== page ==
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No Covid-19 Vaccine Shortcuts Says Deputy CMO Dr Glynn

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Deputy CMO, Dr Ronan Glynn insists that there have been no shortcuts in the making of a Covid-19 Vaccine.

Dr Glynn said that we are close to a “significant advance” in developing a vaccine. However, he also stated that people must be willing to receive the jab.

This comes after a study found that a third of people have heard conspiracy theories, discouraging them from taking a vaccine.

It was also found that 34% of people in the UK have seen anti-vaccination conspiracy propaganda, usually on social media.

39% of people who get vaccine information via WhatsApp, will believe conspiracy theorists claiming the vaccine is being developed just to make money.

But research from the Department of Health found that 75% of people will take the vaccine, when it becomes available.

Dr Glynn’s Statement:

Dr Glynn stated that many have been questioning the rapid progress of this vaccine. Normally, it takes many years for a vaccine to be produced.

In his statement, he mentioned several reasons for this rapid progress.

“First, there have been enormous levels of investment as well as scientific and medical research, on a scale never previously seen in vaccine development”. 

“Second, because of the high number of new cases of Covid-19 across the world, the vaccine trials were able to quickly measure differences in disease risk, between those who received the vaccine and those who received the dummy or placebo vaccine”.  

“Third, many of the processes which normally take place one after the other in vaccine development have instead been running in parallel”.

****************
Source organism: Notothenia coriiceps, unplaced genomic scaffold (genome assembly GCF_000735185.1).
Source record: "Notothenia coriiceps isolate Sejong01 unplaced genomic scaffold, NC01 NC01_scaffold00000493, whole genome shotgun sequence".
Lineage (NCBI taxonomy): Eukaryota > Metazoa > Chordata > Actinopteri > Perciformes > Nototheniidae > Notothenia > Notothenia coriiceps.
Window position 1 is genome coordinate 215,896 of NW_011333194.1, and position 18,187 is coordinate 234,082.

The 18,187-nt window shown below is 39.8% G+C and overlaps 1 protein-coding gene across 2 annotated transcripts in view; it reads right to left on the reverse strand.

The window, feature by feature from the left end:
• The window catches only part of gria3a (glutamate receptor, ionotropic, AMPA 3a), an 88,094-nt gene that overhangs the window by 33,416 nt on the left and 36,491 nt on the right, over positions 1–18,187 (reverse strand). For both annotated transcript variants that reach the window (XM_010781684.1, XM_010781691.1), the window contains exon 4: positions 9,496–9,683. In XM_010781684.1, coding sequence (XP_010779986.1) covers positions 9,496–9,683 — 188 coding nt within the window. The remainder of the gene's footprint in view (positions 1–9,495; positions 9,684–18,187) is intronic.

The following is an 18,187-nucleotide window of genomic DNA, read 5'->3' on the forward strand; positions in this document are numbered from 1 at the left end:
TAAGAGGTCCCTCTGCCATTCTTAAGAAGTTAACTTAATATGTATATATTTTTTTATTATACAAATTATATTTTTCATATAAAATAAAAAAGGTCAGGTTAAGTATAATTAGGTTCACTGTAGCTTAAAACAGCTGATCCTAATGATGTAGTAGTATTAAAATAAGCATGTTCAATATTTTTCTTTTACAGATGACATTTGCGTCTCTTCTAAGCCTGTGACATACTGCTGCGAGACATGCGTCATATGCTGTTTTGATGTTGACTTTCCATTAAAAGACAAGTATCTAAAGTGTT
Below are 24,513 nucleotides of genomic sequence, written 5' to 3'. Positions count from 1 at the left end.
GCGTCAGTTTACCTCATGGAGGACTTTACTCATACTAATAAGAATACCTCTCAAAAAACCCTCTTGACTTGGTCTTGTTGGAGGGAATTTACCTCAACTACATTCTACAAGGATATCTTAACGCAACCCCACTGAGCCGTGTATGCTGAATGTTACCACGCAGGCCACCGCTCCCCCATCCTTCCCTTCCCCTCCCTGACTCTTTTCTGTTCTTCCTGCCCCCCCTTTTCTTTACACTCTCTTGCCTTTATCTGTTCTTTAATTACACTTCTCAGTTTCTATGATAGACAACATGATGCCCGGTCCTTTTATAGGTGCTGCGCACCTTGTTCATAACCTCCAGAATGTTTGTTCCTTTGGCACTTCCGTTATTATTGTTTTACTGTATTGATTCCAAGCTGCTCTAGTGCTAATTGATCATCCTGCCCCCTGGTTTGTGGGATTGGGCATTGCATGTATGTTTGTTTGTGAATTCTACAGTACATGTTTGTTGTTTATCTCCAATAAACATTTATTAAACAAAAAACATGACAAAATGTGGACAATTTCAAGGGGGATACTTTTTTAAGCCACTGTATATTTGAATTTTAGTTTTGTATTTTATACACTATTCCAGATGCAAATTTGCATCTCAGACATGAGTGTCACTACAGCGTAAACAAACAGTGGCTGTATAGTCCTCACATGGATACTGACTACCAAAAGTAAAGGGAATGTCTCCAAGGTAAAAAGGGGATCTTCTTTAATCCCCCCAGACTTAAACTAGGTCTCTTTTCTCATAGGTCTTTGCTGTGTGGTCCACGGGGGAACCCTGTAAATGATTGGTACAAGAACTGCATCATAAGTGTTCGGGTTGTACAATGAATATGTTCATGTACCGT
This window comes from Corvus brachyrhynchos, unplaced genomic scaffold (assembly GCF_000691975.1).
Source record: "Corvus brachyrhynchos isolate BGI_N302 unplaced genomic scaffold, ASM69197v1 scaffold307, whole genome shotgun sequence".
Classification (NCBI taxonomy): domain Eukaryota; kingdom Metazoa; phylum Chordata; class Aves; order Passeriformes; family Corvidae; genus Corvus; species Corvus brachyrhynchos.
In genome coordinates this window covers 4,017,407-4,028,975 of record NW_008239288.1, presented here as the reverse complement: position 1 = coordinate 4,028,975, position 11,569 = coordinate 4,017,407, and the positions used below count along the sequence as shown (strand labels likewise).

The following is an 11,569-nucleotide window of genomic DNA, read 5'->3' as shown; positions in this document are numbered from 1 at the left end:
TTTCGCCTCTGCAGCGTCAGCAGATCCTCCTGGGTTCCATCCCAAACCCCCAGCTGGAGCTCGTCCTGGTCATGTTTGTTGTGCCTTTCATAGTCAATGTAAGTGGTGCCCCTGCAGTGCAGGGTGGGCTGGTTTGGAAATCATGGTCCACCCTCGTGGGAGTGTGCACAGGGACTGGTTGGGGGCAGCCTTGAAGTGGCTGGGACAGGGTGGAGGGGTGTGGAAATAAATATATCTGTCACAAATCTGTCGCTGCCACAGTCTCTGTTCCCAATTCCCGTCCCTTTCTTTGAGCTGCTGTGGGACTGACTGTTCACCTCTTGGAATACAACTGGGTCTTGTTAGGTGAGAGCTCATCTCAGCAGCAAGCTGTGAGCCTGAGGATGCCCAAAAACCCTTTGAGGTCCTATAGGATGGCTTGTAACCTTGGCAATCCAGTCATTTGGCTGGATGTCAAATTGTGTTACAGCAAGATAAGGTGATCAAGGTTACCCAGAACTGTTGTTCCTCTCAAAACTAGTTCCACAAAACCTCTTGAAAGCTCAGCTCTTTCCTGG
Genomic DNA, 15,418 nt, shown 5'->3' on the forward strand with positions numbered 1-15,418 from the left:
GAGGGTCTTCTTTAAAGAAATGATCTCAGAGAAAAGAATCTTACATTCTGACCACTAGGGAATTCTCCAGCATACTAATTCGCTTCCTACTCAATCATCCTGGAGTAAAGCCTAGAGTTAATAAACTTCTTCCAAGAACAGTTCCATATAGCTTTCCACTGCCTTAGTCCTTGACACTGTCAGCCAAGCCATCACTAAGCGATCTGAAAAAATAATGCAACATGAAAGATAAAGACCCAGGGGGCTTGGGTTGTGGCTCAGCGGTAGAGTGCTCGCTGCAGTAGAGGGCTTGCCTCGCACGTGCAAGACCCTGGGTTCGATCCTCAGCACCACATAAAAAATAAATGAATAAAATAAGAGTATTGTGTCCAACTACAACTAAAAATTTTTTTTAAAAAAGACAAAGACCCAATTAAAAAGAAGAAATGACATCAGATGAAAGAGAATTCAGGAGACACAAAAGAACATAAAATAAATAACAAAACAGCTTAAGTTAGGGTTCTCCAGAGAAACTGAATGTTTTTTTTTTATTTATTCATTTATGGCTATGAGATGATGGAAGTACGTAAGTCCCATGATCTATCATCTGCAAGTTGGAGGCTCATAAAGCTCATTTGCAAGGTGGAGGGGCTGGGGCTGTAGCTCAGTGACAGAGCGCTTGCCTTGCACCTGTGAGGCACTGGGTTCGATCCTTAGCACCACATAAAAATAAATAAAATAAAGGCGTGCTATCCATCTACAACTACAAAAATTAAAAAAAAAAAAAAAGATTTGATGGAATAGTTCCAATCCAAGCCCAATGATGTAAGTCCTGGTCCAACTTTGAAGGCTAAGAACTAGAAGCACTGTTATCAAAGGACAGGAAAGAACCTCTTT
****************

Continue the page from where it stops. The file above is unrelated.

Recently, the UK began rolling out their vaccinations against Covid-19. More information here.

While in the US, the Food and Drug Administration (FDA), approved Pfizer’s first vaccine on Friday night. See here. 

Uncertainty & Scaremongering:

Dr Glynn stated that these latest developments are a big step forward, in the fight against the Pandemic.

“People should take great encouragment from these developments”. 

He added, “We can be confident that the successful implementation of this programme, will mark a significant advance in our approach to this pandemic”. 

He was quick to accept that people will have concerns, “Of course many people will have questions. They will no doubt be faced with rumour and misinformation, particularly online”. 

“To counter this, transparency and trust must be the cornerstone of our approach to addressing uncertainties and building confidence”. 

Glynn’s latest comments come after the Seanad’s leader criticised elected representatives for “scaremongering”.

An RTÉ survey found that three of the elected TD’s Mattie McGrath, Richard O’Donoghue and Michael Collins said they will not be getting the vaccine.

McGrath feared that the vaccine was being put through too quickly. Collins questioned the jab’s ingredients, while O’Donoghue said he wanted to “wait and see”.